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Living in the ‘empire of the gaze’: time, enclosure and surveillance in a theological college

Welland, Trevor (2001) Living in the ‘empire of the gaze’: time, enclosure and surveillance in a theological college. The Sociological Review, 49 (1). pp. 117-135. (doi:10.1111/1467-954X.00247) (The full text of this publication is not currently available from this repository. You may be able to access a copy if URLs are provided) (KAR id:45759)

The full text of this publication is not currently available from this repository. You may be able to access a copy if URLs are provided.
Official URL
http://dx.doi.org/10.1111/1467-954X.00247

Abstract

Interest in ‘the body’ as a focus of sociological research and theory has, in part, drawn on Foucault’s concept of ‘biopower’ in order to investigate and interpret the often complex intersections of control and resistance. This type of analysis has significance for occupational socialization research that explores and interrogates the institutional settings and processes of professional preparation. In this paper, aspects of Foucault’s analytic frame will be used to describe and interpret how full-time, residential training for ordained ministry functions to inscribe and regulate the ‘docile bodies’ of the trainees. It further explores the means by which students conform to and contest this ‘curriculum of the body’.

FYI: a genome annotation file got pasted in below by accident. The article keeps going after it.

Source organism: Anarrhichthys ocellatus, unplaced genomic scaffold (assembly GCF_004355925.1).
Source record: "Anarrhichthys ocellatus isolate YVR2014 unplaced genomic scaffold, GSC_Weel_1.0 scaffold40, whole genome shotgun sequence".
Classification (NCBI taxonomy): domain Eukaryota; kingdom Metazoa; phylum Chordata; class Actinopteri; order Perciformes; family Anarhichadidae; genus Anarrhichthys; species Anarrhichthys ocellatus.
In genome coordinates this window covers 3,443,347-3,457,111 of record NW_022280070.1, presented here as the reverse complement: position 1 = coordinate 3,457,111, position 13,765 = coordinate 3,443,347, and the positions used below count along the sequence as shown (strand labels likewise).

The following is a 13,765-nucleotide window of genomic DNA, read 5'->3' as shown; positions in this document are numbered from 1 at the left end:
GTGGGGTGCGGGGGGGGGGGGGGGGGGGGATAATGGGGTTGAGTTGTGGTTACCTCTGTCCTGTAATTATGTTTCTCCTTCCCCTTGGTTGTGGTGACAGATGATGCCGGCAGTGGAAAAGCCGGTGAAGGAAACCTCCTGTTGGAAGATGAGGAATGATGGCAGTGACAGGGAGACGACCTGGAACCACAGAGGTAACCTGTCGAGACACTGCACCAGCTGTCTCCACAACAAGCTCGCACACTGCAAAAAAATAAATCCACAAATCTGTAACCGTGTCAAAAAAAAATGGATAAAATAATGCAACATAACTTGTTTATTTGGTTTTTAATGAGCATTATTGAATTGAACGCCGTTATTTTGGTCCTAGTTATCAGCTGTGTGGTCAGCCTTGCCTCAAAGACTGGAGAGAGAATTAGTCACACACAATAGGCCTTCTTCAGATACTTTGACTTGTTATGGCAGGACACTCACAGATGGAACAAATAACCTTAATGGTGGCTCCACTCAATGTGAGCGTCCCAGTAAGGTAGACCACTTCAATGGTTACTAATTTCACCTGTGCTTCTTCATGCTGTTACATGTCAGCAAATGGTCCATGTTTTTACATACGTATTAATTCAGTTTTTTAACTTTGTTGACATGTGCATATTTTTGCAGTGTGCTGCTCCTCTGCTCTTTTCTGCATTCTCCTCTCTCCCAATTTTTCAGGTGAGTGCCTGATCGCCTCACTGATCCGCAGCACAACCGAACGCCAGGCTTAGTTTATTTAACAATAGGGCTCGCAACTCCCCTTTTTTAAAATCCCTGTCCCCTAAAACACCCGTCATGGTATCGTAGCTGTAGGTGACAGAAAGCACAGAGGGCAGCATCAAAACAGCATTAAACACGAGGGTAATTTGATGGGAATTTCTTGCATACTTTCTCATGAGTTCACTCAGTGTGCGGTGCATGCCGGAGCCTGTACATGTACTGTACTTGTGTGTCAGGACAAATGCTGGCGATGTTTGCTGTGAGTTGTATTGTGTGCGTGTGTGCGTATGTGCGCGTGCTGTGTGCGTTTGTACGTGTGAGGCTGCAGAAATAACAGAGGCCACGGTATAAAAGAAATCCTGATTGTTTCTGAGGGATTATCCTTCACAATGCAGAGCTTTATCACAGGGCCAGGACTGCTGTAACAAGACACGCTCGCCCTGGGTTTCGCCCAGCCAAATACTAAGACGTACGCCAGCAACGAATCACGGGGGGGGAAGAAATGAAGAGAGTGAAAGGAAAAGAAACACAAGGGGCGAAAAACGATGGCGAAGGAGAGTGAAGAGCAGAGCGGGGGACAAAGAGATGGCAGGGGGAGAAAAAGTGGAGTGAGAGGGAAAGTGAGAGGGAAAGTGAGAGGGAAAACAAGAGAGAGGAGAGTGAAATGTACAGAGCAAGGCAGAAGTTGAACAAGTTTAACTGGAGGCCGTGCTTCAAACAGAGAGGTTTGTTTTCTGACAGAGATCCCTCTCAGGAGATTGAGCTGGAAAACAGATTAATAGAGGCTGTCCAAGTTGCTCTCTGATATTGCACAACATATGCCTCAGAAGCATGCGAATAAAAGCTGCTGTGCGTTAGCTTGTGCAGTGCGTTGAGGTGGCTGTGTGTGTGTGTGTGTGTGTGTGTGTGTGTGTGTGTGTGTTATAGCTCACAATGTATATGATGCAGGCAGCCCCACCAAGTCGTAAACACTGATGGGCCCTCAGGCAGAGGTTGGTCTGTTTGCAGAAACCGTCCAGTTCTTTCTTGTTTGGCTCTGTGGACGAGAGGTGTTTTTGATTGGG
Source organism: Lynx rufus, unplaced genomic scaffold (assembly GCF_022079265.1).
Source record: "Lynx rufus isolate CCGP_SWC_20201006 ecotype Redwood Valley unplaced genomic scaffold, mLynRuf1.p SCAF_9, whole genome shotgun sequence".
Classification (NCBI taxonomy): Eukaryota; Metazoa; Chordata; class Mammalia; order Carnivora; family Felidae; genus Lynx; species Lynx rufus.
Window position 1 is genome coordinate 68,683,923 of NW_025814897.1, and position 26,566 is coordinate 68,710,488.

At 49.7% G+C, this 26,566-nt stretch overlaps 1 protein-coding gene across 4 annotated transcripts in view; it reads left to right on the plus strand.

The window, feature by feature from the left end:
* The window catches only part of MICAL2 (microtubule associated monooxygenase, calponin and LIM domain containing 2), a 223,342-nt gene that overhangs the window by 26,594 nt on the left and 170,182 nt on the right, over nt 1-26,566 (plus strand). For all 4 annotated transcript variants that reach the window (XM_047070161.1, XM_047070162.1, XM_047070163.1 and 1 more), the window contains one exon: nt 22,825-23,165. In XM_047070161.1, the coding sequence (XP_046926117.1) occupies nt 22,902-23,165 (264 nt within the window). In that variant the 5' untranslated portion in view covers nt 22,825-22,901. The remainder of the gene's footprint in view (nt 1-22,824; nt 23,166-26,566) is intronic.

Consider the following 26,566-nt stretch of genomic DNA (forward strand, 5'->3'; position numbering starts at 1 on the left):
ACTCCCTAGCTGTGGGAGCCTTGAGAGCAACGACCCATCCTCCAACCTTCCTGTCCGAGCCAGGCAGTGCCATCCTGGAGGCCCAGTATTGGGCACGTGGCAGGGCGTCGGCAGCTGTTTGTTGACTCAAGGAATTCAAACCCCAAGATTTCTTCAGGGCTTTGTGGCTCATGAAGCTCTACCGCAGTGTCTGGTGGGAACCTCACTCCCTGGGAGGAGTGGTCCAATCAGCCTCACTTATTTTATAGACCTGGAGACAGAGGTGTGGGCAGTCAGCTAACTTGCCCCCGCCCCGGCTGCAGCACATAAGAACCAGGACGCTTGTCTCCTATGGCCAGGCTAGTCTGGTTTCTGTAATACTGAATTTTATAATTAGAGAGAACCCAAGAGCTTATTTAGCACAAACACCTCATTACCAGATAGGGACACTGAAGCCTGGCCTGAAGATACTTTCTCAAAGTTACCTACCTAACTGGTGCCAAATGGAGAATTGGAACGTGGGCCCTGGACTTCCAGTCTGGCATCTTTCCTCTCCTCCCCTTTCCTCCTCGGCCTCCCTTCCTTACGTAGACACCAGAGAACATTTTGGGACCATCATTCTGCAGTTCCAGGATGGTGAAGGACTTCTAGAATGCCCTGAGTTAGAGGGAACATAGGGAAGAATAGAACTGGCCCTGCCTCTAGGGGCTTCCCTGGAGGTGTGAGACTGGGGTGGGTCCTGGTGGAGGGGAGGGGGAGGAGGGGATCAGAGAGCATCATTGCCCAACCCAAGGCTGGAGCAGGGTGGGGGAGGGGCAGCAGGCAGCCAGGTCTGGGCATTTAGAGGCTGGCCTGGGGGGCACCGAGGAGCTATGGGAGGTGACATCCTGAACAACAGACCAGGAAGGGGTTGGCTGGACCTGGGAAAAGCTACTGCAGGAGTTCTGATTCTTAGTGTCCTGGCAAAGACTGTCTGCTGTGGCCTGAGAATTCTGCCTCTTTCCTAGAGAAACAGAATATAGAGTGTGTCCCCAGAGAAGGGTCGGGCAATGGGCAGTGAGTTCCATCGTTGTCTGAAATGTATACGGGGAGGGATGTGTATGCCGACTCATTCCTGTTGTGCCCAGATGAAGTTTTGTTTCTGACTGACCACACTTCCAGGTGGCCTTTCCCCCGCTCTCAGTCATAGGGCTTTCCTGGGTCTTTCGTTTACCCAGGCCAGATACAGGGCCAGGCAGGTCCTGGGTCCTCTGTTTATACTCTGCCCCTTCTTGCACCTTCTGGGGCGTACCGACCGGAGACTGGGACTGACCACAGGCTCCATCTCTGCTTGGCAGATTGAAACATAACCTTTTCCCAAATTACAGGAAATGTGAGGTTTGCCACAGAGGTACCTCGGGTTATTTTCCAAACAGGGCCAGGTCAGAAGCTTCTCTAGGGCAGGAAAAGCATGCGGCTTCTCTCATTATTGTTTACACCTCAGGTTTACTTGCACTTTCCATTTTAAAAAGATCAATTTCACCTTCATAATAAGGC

Item Type: Article
DOI/Identification number: 10.1111/1467-954X.00247
Subjects: H Social Sciences
Divisions: Divisions > Directorate of Education > School of Education
Depositing User: Mita Mondal
Date Deposited: 05 Dec 2014 10:01 UTC
Last Modified: 16 Nov 2021 10:18 UTC
Resource URI: https://kar.kent.ac.uk/id/eprint/45759 (The current URI for this page, for reference purposes)
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